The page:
The Government’s strategy for getting to Net Zero is inadequate and unlawful, the High Court has found, following a successful legal challenge brought by Good Law Project, Joanna Wheatley, ClientEarth, and Friends of the Earth. The Climate Change Act requires the Government to hit Net Zero by 2050, to make proposals for how it will meet that target, and to place a report before Parliament. In a detailed judgment and order published yesterday, amid the UK’s first ever red alert for extreme heat, the High Court held that the proposals for achieving Net Zero approved by the Secretary of State were too vague to enable him to be satisfied that the statutory targets would be met. And that the report placed before Parliament lacked the specificity necessary to meet the Secretary of State’s duty to inform Parliament and the public of his plans.
In court, it was revealed that the Net Zero Strategy would not reduce greenhouse gas emissions enough to meet the UK’s legally binding climate targets. The government had done the calculations and knew about this shortfall. But it held back this crucial information from both the public and parliament.
The illegality of its landmark climate change strategy is a political embarrassment to the Government. When it launched in October 2021, the Net Zero Strategy was hailed by Prime Minister Boris Johnson in a foreword: “Our strategy for net zero is to lead the world in ending our contribution to climate change.” And by the Secretary of State, Kwasi Kwarteng: “This strategy demonstrates how the UK is leading by example, with a clear plan for the future.”
The Court has ordered that the existing strategy be fleshed out with the detail necessary for Parliamentary and public scrutiny within the next eight months. The Government has also been ordered to pay our costs.
The Welsh Government has published its latest plans for action to support the production of food, improve biodiversity, and strengthen the rural economy. The Sustainable Farming Scheme: Outline proposal for 2025 is intended to be the key to a more resilient rural economy and environment. Financial support options are set out at https://gov.wales/sustainable-farming-scheme-outline-proposals-2025. The Minister’s statement is at https://gov.wales/written-statement-publication-sustainable-farming-scheme-outline-proposals-2025.
Payment rates are still undecided and the final Scheme will not be decided until further consultations have taken place next year. There will be a transition period between current payments and those under the new Scheme.
Mark Drakeford and Adam Price have announced their joint proposals for dealing with the controversial second homes issue, aiming to balance the needs of residents to buy homes locally without unduly affecting the self-catering sectors of the tourism industry. The programme announcement is at New package of measures to address high numbers of second homes | GOV.WALES. Perhaps not a major issue in Monmouthshire, the measures include one that will allow councils to control changes from one type of accommodation to another. Tourism and community interests continue to find the proposals inadequate for dealing with the problem of the unaffordability of housing for local people without penalising tourism businesses. Tourism bodies recently petitioned the Senedd with proposals for exemptions to planned changes to the rules determining whether properties should pay business tax or council tax – Allow exemptions to the 182-day occupancy rule to reduce harm to real Welsh self-catering businesses – Petitions (senedd.wales).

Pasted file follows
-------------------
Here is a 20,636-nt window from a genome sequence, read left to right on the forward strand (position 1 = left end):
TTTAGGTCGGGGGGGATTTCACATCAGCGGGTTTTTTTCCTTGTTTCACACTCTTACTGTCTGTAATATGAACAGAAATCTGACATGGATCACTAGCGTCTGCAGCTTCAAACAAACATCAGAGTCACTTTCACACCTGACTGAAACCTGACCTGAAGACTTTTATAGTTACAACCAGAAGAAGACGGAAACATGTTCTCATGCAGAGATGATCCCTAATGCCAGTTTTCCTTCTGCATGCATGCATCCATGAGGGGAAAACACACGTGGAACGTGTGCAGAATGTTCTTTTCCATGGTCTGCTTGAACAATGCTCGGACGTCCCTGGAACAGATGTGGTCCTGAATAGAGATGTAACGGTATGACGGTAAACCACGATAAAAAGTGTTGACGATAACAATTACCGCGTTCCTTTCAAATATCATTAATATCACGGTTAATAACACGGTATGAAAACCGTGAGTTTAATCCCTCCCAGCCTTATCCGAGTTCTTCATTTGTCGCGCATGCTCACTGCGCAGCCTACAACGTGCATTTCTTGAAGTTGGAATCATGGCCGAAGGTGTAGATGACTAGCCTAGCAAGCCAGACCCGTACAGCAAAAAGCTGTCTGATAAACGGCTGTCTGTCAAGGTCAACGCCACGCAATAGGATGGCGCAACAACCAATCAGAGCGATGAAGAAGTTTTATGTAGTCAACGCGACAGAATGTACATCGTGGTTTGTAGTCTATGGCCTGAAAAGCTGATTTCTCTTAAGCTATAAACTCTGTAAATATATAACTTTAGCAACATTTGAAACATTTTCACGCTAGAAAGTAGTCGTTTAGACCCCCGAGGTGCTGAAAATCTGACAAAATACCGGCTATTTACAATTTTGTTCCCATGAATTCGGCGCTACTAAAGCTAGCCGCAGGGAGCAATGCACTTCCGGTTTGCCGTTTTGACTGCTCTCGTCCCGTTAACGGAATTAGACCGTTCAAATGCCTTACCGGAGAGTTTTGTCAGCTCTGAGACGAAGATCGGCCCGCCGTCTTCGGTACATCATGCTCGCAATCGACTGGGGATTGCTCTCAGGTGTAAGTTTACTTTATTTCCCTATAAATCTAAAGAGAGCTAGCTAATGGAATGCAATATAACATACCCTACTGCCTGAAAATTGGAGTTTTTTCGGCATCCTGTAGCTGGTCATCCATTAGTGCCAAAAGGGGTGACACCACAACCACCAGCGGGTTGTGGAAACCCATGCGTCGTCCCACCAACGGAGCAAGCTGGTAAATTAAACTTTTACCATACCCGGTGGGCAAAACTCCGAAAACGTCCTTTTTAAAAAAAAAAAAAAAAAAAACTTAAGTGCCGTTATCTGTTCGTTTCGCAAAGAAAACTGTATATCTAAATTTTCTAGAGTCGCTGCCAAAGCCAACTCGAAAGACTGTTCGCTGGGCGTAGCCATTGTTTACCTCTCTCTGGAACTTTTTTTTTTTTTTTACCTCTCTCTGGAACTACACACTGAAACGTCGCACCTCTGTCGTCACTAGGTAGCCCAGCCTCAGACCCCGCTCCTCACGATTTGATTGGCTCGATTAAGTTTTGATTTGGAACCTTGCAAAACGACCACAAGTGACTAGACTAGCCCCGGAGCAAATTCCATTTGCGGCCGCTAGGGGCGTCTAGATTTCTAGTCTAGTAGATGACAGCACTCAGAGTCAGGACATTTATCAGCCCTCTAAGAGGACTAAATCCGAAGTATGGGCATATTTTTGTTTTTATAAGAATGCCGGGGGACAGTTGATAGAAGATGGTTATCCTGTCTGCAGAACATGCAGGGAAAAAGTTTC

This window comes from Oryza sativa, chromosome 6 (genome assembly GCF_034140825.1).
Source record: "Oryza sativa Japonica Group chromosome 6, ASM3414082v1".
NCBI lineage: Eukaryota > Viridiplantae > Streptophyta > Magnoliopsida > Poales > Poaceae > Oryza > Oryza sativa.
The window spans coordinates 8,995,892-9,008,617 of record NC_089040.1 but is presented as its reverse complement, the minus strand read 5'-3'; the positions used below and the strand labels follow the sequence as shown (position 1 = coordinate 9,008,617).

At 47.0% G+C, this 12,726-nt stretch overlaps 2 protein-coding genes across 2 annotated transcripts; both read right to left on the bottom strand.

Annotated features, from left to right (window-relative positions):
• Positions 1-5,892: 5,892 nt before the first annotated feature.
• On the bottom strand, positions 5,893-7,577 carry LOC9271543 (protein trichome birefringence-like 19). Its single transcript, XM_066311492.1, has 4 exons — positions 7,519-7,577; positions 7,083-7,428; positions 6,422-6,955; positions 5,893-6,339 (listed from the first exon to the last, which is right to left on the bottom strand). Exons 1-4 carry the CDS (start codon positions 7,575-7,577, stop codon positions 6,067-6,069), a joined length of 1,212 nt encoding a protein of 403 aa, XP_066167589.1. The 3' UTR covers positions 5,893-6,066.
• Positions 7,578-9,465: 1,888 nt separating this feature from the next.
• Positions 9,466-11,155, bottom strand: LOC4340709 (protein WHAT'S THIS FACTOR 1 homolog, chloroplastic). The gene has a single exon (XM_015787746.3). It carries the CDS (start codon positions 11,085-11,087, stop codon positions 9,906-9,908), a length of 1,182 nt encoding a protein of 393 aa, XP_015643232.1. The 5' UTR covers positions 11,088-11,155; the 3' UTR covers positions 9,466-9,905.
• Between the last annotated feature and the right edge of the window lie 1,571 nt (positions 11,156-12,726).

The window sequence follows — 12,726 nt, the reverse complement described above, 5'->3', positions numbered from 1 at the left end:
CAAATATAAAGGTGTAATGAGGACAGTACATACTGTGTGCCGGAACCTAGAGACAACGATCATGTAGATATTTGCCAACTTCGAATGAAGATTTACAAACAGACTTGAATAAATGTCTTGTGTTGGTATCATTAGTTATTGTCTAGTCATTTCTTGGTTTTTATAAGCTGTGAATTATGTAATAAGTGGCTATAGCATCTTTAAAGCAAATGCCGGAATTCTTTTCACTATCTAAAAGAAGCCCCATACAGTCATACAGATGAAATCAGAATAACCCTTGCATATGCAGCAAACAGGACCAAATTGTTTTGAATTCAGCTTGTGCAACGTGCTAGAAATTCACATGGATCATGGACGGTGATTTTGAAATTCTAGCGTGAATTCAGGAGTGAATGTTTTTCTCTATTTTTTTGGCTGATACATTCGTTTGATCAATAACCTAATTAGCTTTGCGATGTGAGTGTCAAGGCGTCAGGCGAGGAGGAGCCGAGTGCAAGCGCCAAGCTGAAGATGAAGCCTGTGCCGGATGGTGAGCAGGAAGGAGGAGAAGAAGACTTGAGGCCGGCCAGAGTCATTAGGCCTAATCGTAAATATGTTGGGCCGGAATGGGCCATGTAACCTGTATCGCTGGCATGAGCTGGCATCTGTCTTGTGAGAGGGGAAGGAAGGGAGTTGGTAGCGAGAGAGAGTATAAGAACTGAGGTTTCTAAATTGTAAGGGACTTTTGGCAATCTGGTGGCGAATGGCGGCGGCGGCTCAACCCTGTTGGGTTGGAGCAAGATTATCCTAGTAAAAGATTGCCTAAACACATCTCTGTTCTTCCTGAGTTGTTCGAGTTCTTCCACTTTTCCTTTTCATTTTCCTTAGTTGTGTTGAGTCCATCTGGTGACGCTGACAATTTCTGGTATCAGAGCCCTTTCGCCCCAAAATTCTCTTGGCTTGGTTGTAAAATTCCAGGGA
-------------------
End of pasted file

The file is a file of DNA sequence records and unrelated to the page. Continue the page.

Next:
The 2021 Census has shown that Monmouthshire’s population rose by 1.8% 2011-2021, from 91,300 to about 93,000. This rise is significantly less than the Office for National Statistics estimate for 2020 of nearly 95,170.
Newport experienced Wales’s greatest 2011-2021 rise – 9.5%, higher than Cardiff’s 4.7%. The Forest of Dean rose by 6.1%.
With 26.0% aged 65 or over, Monmouthshire has Wales’s oldest population, confirming the County Council’s concerns about meeting the needs of the elderly. Further Census data will become available in the coming months. It will be interesting to see whether the Census figures cause a revision of the ONS population projections and how they influence local planning policy under a new administration.
A £2million funding pot designed to bolster community resilience by harnessing the power of nature is set to be launched by Natural Resources Wales (NRW) this summer.
The launch of the Resilient Communities Grant Programme stems from calls for a green recovery from the Covid-19 pandemic – a recovery which places a stronger focus on action for nature and a recovery that spreads to every part of society. The Welsh Government’s declaration of a Climate and Nature Emergency has also galvanised communities, businesses and public bodies in Wales to work together to mitigate against and adapt to the impacts of climate change, now and in the future.
The Resilient Communities Grant will provide communities with the opportunities to restore and enhance nature in their local areas, particularly in Wales’ most disadvantaged communities, and those with little access to nature. Supporting the provision of more green space will also support the changes needed to make to society to respond to the challenges of the climate emergency and reverse the decline in biodiversity.
The Programme can provide 100% funding and applications are welcomed for amounts from £10,000 to £250,000. Applications can be made across different places and address multiple themes. Applicants who collaborate with other partners to submit joint applications are also warmly welcomed.
For further information on the Programme and the upcoming webinar, please visit: Natural Resources Wales / Current grant funding opportunities or contact email@example.com